For the solid-meal version of the test, the child will eat a meal of egg and toast mixed with the test dye. The child will have a special X-ray taken right after the meal, two hours later, and if needed, another two hours later. The results provide information on rate of stomach emptying.
Upper GI Endoscopy (EGD)
This test allows the pediatric GI specialist to examine the lining of the esophagus, stomach and duodenum (first part of small bowel) using a camera in a flexible tube called an endoscope to look for mucosal damage from GER or other causes leading to similar symptoms.
The procedure is done in the operating room under general anesthesia so that the child will not feel any pain. The doctor will pass the endoscope through the child's mouth and examine the esophagus, stomach and the duodenum. After examining the upper GI tract, the doctor will collect biopsies (very small pieces of the tissue lining), which will be sent to a pathologist to examine under a microscope for inflammation and other signs of disease.
The pediatric gastroenterologist will talk with you and your child before the procedure and answer your questions. Some children may get a medication to help them relax before being taken to the operating room area. After the procedure, your child will be taken to the recovery room, allowed to fully awaken and then be brought out to you. The doctor will discuss the preliminary findings of the procedure and show pictures taken during the procedure. Your child will be allowed to go home in a couple of hours after the procedure but must be fully awake and able to drink liquids before being discharged home. The total time spent at the hospital will depend on the testing and the time for your child to wake up. It is best to expect to spend 4-5 hours at the hospital.
Esophageal pH Probe
For this test, a small plastic tube will be passed through the nose and into the esophagus. At the end of this tube sensors that detect acid reflux are positioned at specific spots along the esophagus. Placing the tube only takes a few minutes and can be done in clinic without sedation. Some children may have the pH probe placed in the operating room under general anesthesia if the test is done in coordination with upper GI endoscopy (see above).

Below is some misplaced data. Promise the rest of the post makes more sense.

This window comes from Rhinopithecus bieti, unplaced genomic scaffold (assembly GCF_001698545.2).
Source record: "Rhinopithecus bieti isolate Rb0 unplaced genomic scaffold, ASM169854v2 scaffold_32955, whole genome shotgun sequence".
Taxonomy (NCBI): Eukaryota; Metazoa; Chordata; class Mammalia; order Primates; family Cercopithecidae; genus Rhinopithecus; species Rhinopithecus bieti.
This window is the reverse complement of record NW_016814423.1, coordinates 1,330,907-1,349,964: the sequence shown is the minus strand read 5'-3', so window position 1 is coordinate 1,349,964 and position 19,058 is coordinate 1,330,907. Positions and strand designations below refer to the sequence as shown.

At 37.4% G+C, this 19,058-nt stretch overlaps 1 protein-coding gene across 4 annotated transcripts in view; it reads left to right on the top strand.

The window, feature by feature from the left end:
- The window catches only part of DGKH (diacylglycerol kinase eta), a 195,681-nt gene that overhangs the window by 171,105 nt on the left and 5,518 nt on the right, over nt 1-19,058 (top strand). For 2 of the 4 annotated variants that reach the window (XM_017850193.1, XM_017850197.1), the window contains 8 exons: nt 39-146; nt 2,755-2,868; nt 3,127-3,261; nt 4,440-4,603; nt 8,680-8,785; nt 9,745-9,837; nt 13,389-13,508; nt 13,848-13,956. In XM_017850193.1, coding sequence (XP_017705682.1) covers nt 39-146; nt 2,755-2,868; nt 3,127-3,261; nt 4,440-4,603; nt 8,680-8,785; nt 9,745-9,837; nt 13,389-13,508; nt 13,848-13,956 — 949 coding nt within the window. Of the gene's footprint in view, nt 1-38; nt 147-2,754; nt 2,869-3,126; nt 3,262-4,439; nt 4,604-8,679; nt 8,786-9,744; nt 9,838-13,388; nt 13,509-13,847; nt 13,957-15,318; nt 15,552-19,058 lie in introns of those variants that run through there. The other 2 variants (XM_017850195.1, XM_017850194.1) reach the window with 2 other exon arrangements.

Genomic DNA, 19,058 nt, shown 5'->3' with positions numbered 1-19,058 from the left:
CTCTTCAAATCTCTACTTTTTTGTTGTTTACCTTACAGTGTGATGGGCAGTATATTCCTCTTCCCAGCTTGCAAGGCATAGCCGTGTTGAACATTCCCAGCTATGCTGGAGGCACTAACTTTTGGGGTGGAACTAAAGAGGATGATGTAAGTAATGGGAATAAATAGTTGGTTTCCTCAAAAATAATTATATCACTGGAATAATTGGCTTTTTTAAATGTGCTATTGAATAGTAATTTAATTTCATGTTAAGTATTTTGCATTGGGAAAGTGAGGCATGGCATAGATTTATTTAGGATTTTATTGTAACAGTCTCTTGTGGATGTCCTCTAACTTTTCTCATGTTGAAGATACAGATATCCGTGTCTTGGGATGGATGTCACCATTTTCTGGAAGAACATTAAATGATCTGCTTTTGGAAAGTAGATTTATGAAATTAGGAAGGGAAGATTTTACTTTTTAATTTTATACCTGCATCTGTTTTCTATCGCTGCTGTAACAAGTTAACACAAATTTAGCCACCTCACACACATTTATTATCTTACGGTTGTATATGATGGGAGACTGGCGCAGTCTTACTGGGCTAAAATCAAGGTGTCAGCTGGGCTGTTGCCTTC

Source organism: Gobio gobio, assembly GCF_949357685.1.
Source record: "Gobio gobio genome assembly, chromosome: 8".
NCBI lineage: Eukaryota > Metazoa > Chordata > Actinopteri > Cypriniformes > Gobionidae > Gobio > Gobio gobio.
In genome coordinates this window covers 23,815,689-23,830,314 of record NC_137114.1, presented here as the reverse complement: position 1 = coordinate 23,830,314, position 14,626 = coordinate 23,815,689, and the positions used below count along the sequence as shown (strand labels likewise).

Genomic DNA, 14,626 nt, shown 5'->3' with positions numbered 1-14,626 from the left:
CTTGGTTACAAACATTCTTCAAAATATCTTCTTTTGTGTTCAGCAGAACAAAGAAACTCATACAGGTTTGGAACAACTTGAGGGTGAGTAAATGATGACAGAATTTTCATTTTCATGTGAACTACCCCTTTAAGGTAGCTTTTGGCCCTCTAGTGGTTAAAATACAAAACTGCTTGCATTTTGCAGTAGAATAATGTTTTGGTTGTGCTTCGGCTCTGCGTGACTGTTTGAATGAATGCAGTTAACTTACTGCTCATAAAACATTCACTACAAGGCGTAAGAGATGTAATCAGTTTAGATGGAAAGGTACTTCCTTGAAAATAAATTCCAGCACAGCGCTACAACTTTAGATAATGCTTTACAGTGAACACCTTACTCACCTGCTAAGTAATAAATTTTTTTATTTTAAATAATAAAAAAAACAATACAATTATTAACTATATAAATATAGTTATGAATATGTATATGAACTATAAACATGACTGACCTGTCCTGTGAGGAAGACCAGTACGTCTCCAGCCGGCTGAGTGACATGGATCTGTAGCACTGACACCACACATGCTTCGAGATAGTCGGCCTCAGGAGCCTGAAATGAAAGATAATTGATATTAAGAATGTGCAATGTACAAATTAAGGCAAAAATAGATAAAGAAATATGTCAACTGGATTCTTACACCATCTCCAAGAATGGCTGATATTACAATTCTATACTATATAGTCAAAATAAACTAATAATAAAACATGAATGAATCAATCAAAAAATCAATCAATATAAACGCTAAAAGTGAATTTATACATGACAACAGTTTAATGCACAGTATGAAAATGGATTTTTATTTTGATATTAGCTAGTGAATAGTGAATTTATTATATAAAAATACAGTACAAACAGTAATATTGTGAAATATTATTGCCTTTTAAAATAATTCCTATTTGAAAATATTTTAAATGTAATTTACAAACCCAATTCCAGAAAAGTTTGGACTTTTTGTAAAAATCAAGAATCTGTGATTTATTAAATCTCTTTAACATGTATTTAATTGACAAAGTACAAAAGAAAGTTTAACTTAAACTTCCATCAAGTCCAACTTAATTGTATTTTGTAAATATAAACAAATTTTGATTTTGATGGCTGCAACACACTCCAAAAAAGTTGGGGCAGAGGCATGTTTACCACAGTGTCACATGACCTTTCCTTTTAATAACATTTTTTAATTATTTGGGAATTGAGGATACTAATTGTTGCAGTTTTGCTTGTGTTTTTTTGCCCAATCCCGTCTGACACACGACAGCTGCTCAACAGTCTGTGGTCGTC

Once the tube is positioned, it is securely taped to the child's face. This probe will remain in place for 24-26 hours and record the occurrence of acid reflux on a small recorder worn by the child. For young children, soft arm restraints may be placed to avoid having the child pull the probe out of his or her nose. The child is sent home with the probe and is allowed to eat and drink with the tube in place. During the study, it is important for the child to have normal activity in order to get an accurate reading. There will be some additional instructions for the recording device that will be explained at the time of the procedure; you also will need to maintain a diary, which will be explained to you. The child will return to the hospital the next day to have the probe pulled out.
This test is used to detect both acid and non-acid reflux. A small plastic tube will be passed through the nose and into the esophagus. At the end of the tube, sensors will be positioned at specific spots along the esophagus. Placing the tube only takes a few minutes and can be done in clinic without sedation, though some children may have the pH probe placed in the endoscopy suite while under general anesthesia for endoscopic exam such as an upper GI endoscopy (see above).